Present address: Amelie Bücker, University of Gießen, Institute of Landscape Ecology and Resources Management, Heinrich-Buff-Ring 26, D-35392 Gießen, Germany
Dr Axel Hochkirch, University of Osnabrück, Department of Biology/Chemistry, Division of Ecology, Barbarastr. 13, D-49076 Osnabrück, Germany. Tel.: 49 541 969 2854. Fax: 49 541 969 2815. E-mail: email@example.com
1As species are often considered discrete natural units, interspecific sexual interactions are often disregarded as potential factors determining community composition. Nevertheless reproductive interference, ranging from signal jamming to hybridization, can have significant costs for species sharing similar signal channels.
2We combined laboratory and field experiments to test whether the coexistence of two congeneric ground-hopper species with overlapping ranges might be influenced by sexual interactions.
3In the laboratory experiment the number of conspecific copulations of Tetrix ceperoi decreased substantially in the presence of Tetrix subulata. Males of T. ceperoi performed more mating attempts with heterospecific females, whereas females of T. subulata rejected these heterospecific approaches more often than those of conspecifics. Although no heterospecific matings occurred in the laboratory, the reproductive success of T. ceperoi was reduced substantially in field experiments. Negative effects on T. subulata were found only at high densities.
4Our results suggest that reproductive interference could have similar consequences as competition, such as demographic displacement of one species (‘sexual exclusion’). As reproductive interference should be selected against, it may also drive the evolution of signals (reproductive character displacement) or promote habitat, spatial or temporal segregation.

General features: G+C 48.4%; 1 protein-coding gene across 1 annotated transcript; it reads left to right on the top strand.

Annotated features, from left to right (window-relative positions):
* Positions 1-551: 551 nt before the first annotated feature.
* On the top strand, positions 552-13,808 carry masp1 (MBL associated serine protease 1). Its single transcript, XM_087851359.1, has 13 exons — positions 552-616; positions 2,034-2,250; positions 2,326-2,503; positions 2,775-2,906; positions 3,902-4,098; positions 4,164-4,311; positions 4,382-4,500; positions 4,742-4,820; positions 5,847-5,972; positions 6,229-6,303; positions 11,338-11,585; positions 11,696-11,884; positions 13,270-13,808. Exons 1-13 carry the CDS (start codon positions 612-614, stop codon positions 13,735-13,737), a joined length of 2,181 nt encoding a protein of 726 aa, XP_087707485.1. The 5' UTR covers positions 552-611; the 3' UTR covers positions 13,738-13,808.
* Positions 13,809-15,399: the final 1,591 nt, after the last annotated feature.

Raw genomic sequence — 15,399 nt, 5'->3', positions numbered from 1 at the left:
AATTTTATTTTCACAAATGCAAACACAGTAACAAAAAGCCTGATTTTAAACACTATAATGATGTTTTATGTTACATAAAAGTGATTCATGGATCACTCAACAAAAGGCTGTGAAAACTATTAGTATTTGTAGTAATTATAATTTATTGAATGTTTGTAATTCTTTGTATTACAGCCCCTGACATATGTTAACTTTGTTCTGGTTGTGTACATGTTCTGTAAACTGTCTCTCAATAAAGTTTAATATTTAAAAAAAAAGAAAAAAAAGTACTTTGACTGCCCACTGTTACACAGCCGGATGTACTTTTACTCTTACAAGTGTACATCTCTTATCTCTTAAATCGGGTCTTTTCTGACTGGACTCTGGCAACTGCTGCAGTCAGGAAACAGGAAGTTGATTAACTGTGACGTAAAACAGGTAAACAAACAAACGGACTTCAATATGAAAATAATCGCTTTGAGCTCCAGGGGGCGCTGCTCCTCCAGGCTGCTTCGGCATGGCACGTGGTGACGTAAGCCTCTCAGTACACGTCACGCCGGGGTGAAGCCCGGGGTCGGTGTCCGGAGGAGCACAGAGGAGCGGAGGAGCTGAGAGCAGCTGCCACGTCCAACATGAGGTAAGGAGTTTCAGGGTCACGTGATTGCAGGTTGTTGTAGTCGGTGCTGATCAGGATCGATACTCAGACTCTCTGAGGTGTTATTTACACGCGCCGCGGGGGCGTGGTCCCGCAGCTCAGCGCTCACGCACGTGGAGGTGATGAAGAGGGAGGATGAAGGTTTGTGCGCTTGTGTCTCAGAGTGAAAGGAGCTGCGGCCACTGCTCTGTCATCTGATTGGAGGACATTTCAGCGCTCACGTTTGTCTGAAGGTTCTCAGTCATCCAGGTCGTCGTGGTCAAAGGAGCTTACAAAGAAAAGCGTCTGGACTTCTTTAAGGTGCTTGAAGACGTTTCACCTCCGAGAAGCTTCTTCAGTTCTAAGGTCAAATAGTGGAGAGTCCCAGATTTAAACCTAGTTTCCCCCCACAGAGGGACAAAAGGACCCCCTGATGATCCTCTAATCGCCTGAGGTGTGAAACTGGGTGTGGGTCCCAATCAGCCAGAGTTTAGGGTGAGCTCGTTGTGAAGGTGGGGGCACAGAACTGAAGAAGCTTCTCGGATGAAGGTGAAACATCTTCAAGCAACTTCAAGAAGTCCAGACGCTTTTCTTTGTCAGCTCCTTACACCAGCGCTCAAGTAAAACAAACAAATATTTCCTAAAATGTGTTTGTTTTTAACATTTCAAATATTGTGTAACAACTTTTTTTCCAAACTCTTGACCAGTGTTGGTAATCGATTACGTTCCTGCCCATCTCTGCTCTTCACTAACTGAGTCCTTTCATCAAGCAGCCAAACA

An alternative explanation for the missing coexistence of some species might be found in interspecific sexual interactions (reproductive interference). Reproductive interference is defined as any kind of interaction between species associated with their mating system, which is caused by incomplete species recognition systems and adversely affects the fitness of at least one of the species involved. Such sexual interactions have received much attention in the evolutionary literature, as they might drive speciation due to reinforcement of pre-mating barriers and reproductive character displacement (reviewed in Spencer, McArdle & Lambert 1986; Butlin 1989; Servedio & Noor 2003; Seehausen 2004). However, the ecological significance of reproductive interference is still often undervalued, except for hybridization, which has been discussed in the context of biological invasions (reviewed in Rhymer & Simberloff 1996; Mallet 2005). Reproductive interference is principally possible at any stage of mate acquisition, ranging from signal jamming during mate attraction to hybridization and can be associated with high fitness costs independently of the fertilization of eggs. It may involve wastage of energy, time and gametes and can negatively affect reproductive success or even survival of a species (Ribeiro & Spielman 1986; Kuno 1992).